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    40 of total 60 Korean crypto exchanges to close down by September

    40 of total 60 Korean crypto exchanges to close down by September 

     

    South Korean cryptocurrency exchanges have a looming deadline approaching fast, to escape which the companies need to comply with a set of fresh requirements and obtain new licensing under the Financial Services Commission (FSC) by September 24.

     

    According to reports from smaller exchange firms, industry actors and representatives in South Korea’s crypto business community, nothing has worked out in contesting new requirements for more than a year without success. As of now, insiders are predicting around 40 from the country’s total of 60 operators would, as a result, be forced to shut down this month.

     

    The prime objection in legislation has been the obligation that all crypto exchanges show proof of operation using real-name accounts at South Korean banks. The FSC has discussed in the regulation that there is a high demand among customers for more protection for their crypto wallets in smaller exchange firms. Despite this, Korean banks have mostly refused to carry out any risk assessment processes for applicant exchanges, except the country’s top four trading firms.

     

    Upbit, Korbit, Bithumb and Coinone – the big four exchanges of South Korea currently account for more than 90 per cent of its total trading volume, and FSC’s new framework of regulations would further accelerate South Korea’s crypto space into a monopolized market, analysts suggest.

     

    Estimates by the head of Cryptocurrency Research Center at Korea University, Professor Kim Hyoung-Joong, has also projected that the mass exchange closures will possibly eliminate 42 “kimchi coins”, which is a nickname for smaller altcoins listed on smaller platforms traded against the Korean won.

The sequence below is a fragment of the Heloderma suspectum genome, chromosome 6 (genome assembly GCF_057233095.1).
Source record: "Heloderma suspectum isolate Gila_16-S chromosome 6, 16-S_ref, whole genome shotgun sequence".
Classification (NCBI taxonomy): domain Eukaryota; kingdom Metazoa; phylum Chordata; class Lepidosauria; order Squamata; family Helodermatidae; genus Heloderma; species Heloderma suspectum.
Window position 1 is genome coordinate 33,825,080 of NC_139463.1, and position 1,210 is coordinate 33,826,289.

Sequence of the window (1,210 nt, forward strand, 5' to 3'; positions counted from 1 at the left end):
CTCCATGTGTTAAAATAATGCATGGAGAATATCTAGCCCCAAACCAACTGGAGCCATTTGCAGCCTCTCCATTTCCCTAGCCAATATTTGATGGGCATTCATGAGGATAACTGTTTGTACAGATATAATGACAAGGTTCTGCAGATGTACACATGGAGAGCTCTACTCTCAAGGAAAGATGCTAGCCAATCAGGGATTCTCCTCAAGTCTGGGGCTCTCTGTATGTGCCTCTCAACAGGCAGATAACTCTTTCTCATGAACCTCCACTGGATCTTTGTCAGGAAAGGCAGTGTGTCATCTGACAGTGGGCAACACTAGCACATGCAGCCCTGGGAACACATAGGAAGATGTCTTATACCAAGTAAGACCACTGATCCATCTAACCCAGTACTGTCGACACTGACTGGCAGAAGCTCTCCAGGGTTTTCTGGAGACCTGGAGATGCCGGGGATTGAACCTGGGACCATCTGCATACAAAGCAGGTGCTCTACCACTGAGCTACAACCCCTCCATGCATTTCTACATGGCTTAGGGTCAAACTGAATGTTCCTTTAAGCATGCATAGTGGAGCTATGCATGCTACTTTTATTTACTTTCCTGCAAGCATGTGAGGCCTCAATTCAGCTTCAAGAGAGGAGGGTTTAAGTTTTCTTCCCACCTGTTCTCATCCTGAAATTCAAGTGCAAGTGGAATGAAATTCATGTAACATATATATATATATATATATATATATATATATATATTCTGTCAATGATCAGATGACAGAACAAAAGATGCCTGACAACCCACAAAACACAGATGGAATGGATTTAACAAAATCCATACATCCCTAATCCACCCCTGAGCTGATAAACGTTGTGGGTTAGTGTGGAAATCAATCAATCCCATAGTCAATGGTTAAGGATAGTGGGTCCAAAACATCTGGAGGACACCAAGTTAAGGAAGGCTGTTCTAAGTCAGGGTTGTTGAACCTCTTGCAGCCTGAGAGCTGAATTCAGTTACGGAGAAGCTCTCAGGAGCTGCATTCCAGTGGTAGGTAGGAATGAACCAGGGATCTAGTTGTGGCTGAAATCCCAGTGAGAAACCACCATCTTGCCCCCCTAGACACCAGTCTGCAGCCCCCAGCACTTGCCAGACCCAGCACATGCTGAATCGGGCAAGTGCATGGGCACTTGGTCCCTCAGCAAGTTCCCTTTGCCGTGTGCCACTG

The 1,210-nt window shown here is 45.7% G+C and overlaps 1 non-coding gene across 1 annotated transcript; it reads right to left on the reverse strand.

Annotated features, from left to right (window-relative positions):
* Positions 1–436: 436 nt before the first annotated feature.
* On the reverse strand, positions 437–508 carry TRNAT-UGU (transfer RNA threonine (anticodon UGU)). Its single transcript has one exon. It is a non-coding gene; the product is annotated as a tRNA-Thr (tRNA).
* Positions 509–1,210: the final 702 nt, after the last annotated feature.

Further, the head of local crypto exchange Foblgate, Lee Chul-Yi, has told the Financial Times in an interview that a similar situation like a bank run is expected once the deadline is near when investors won’t be able to cash out their altcoin holdings listed on small exchanges. Chul-Yi said he wasn’t sure if they would “find themselves suddenly poor” and whether regulators can handle “the side-effects”.

     

    As altcoins account for 90 per cent of total traded volume in the country’s crypto market, the FSC has advised exchanges to notify their clients latest by September 17 of the preeminent shutting down.

     

    Cho Yeon-haeng, Korea Finance Consumer Federation president, had claimed that customer protection “is unlikely to be the priority” for the exchanges facing imminent shutdown, triggering “huge investor losses” owing to the resulting freezing of assets and suspension of trading on smaller exchange platforms.

     

    The new measures by the South Korean government are designed to hinder Korea’s enthusiasm for cryptocurrencies amid the dangerous concern that youngsters among retail investors are borrowing heavily to trade. These youngsters who are indulging in heavy borrowing of loans are often struggling with frozen job markets, rising real estate prices and low wages, and therefore are the ones most prone to risks associated with crypto trading.

     

    It is expected that this regulatory obstacle would affect the international exchange operators working with the locals. Binance has already halted trading pairs for Korean won starting this summer in order to ensure it does not foul Korean authorities.

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